CIA Director Allen Dulles was its actual creator. In the fifties, Dulles needed military support for his covert campaigns to undermine opposing nations in the Cold War. Moreover, Dulles wanted subterranean secrecy and autonomy for his projects, even from the members of his own government. Prouty’s job was to provide Pentagon support and deep cover for the CIA beneath the different branches of Washington’s bureaucracy. Dulles dictated the method Prouty was to follow.


     ‘I want a focal point,’ Dulles said. ‘I want an office that’s cleared to do what we have to have done; an office that knows us very, very well and then an office that has access to a system in the Pentagon. But the system will not be aware of what initiated the request – they’ll think it came from the Secretary of Defense. They won’t realize it came from the Director of Central Intelligence.’


     Dulles got Prouty to create a network of subordinate focal point offices in the armed services, then throughout the entire U.S. government. That person took orders directly from the CIA but functioned under the cover of his particular office and branch of government. Such ‘breeding,’ Prouty said decades later in an interview, resulted in a web of covert CIA representatives ‘in the State Department, in the FAA, in the Customs Service, in the Treasury, in the FBI and all around through the government – up in the White House . . . . Then we began to assign people there who, those agencies thought, were from the Defense Department. But they actually were people that we put there from the CIA.’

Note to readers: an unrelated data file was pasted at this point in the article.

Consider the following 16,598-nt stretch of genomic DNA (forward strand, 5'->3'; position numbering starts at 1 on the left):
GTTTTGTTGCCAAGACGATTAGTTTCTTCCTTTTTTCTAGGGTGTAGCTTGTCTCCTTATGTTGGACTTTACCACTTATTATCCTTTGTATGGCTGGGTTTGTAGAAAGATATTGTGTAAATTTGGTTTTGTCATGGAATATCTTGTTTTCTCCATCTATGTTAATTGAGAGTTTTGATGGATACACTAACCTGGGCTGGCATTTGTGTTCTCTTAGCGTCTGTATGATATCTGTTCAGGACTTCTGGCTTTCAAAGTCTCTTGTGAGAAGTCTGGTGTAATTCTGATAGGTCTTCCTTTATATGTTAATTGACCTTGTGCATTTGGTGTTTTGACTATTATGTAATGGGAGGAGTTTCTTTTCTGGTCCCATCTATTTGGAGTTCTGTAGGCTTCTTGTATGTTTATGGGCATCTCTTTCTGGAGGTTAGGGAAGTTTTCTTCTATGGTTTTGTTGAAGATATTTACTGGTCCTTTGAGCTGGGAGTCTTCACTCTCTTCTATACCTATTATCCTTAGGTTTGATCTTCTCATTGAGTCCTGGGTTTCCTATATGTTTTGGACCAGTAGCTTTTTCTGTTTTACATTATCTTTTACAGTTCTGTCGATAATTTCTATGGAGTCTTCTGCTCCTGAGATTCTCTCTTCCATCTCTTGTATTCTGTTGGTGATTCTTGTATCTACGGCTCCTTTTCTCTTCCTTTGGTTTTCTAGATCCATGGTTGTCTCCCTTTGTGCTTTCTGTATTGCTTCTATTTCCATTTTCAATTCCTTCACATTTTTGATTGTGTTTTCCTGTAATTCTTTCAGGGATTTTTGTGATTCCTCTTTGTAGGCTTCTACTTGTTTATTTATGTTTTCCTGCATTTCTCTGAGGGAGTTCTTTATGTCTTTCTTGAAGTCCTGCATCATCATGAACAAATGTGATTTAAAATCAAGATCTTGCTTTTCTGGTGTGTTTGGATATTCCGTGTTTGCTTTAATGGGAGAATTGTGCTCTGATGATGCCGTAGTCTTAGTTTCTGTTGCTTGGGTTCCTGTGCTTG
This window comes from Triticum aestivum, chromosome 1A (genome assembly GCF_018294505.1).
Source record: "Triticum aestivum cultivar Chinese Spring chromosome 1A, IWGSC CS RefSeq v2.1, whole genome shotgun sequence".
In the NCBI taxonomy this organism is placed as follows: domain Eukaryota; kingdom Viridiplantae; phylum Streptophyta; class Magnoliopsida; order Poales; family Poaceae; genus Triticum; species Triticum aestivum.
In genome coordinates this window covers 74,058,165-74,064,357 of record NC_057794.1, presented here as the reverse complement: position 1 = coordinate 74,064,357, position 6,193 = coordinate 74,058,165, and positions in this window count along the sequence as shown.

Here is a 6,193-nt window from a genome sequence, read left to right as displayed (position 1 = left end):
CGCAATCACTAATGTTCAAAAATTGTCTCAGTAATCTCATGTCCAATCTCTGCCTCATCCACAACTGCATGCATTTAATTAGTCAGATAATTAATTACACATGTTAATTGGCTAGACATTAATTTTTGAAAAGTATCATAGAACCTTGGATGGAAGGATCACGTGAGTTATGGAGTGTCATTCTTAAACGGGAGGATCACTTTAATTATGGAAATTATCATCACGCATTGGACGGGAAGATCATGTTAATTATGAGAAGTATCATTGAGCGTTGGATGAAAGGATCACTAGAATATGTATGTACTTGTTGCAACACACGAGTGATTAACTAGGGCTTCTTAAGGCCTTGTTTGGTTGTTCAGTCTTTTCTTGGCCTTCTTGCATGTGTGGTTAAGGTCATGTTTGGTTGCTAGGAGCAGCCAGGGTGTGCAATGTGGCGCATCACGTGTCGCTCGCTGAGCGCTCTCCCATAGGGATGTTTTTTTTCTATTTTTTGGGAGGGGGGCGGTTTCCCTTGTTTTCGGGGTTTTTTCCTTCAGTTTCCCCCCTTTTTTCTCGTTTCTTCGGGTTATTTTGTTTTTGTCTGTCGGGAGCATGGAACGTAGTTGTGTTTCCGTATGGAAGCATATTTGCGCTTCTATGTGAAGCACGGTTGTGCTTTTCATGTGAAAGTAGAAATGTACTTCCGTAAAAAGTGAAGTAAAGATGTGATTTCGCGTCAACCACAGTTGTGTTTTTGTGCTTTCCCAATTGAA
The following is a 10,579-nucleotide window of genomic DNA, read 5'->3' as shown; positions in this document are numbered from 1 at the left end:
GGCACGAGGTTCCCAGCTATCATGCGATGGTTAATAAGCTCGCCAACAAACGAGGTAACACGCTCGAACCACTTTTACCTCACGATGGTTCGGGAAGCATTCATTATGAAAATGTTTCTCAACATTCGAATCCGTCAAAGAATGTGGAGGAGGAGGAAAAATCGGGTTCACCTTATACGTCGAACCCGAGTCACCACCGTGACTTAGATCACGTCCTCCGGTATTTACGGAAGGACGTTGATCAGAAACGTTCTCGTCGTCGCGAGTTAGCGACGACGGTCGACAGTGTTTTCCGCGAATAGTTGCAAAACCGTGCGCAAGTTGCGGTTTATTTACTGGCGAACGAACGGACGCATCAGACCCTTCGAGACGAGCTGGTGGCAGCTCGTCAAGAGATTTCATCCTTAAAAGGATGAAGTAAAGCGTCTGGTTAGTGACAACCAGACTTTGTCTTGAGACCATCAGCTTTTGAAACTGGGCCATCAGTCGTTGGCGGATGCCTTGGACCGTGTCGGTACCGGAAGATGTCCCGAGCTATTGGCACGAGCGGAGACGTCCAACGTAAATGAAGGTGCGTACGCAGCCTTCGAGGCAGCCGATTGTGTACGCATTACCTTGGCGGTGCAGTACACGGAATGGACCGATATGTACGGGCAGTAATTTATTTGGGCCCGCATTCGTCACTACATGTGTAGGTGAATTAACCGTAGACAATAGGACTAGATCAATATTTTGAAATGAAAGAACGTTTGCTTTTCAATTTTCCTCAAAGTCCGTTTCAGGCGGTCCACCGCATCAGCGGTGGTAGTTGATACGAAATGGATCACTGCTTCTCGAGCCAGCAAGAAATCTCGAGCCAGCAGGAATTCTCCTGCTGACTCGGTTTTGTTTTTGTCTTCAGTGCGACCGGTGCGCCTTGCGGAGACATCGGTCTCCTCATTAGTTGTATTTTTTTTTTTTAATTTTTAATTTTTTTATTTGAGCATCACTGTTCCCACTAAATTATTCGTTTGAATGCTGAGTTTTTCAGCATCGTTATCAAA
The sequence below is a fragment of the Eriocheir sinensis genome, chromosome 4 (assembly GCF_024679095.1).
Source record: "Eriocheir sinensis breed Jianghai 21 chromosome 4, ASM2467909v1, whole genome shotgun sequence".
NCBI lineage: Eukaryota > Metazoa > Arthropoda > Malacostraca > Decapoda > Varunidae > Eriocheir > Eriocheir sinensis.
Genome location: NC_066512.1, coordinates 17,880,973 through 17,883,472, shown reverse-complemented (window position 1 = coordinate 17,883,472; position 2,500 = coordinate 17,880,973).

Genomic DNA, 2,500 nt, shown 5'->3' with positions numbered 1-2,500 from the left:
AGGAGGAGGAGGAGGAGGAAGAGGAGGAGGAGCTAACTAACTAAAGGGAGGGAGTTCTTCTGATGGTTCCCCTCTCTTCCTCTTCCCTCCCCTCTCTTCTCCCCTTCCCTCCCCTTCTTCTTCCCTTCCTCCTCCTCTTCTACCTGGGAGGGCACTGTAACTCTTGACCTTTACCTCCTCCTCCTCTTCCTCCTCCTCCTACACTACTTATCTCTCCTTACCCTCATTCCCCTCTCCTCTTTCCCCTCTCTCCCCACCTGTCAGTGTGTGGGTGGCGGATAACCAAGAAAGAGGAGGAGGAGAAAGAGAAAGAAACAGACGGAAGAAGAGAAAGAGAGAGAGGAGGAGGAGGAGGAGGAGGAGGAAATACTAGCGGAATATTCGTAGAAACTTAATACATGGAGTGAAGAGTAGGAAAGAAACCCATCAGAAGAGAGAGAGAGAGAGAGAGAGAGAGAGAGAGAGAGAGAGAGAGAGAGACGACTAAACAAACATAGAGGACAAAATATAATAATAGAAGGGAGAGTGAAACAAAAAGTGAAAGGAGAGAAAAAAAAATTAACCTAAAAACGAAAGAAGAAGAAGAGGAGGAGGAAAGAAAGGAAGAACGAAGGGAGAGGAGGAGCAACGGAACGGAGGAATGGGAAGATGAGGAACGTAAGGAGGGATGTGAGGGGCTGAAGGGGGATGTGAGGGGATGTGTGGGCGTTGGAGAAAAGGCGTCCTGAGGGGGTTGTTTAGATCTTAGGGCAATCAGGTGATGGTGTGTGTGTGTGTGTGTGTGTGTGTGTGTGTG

The consequence in the early 1960s, when Kennedy became president, was that the CIA had placed a secret tam of its own employees through the entire U.S. government. It was accountable to no one except the CIA, headed by Allen Dulles. After Dulles was fired by Kennedy, the CIA’s Deputy Director of Plans Richard Helms became this invisible government’s immediate commander. No one except a tight inner circle of the CUIIA even knew of the existence of this top-secret intelligence network, much less the identity of its deep-cover bureaucrats. These CIA ‘focal points,’ as Dulles called them, constituted a powerful, unseen government within the government. Its Dulles-appointed members would act quickly, with total obedience, when called on by the CIA to assist its covert operations.